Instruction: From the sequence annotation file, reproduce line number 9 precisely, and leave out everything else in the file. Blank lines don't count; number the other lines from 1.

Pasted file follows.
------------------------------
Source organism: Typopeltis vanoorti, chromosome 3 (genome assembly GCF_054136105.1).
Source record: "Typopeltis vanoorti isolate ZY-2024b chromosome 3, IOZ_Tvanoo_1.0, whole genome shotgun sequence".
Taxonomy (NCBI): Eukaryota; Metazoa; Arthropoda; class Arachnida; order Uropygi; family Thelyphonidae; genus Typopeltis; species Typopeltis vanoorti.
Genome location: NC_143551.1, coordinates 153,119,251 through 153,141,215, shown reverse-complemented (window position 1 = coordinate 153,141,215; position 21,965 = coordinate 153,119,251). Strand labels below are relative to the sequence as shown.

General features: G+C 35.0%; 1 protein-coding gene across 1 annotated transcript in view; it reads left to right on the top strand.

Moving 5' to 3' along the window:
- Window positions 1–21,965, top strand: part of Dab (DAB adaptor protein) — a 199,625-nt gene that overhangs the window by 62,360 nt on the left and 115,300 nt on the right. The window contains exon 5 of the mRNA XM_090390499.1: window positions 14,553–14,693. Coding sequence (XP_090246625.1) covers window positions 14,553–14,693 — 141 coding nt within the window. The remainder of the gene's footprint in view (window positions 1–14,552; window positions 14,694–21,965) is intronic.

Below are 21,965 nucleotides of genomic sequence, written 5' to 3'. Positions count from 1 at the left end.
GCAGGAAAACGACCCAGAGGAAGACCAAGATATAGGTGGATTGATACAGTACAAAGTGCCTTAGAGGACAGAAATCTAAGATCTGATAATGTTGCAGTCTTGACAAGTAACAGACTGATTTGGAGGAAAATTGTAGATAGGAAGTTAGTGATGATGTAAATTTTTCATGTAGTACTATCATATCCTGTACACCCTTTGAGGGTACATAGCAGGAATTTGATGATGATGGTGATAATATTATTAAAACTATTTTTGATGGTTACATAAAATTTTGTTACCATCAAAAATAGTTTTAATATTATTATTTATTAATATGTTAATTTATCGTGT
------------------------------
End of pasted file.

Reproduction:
GCAGGAAAACGACCCAGAGGAAGACCAAGATATAGGTGGATTGATACAGTACAAAGTGCCTTAGAGGACAGAAATCTAAGATCTGATAATGTTGCAGTCTTGACAAGTAACAGACTGATTTGGAGGAAAATTGTAGATAGGAAGTTAGTGATGATGTAAATTTTTCATGTAGTACTATCATATCCTGTACACCCTTTGAGGGTACATAGCAGGAATTTGATGATGATGGTGATAATATTATTAAAACTATTTTTGATGGTTACATAAAATTTTGTTACCATCAAAAATAGTTTTAATATTATTATTTATTAATATGTTAATTTATCGTGT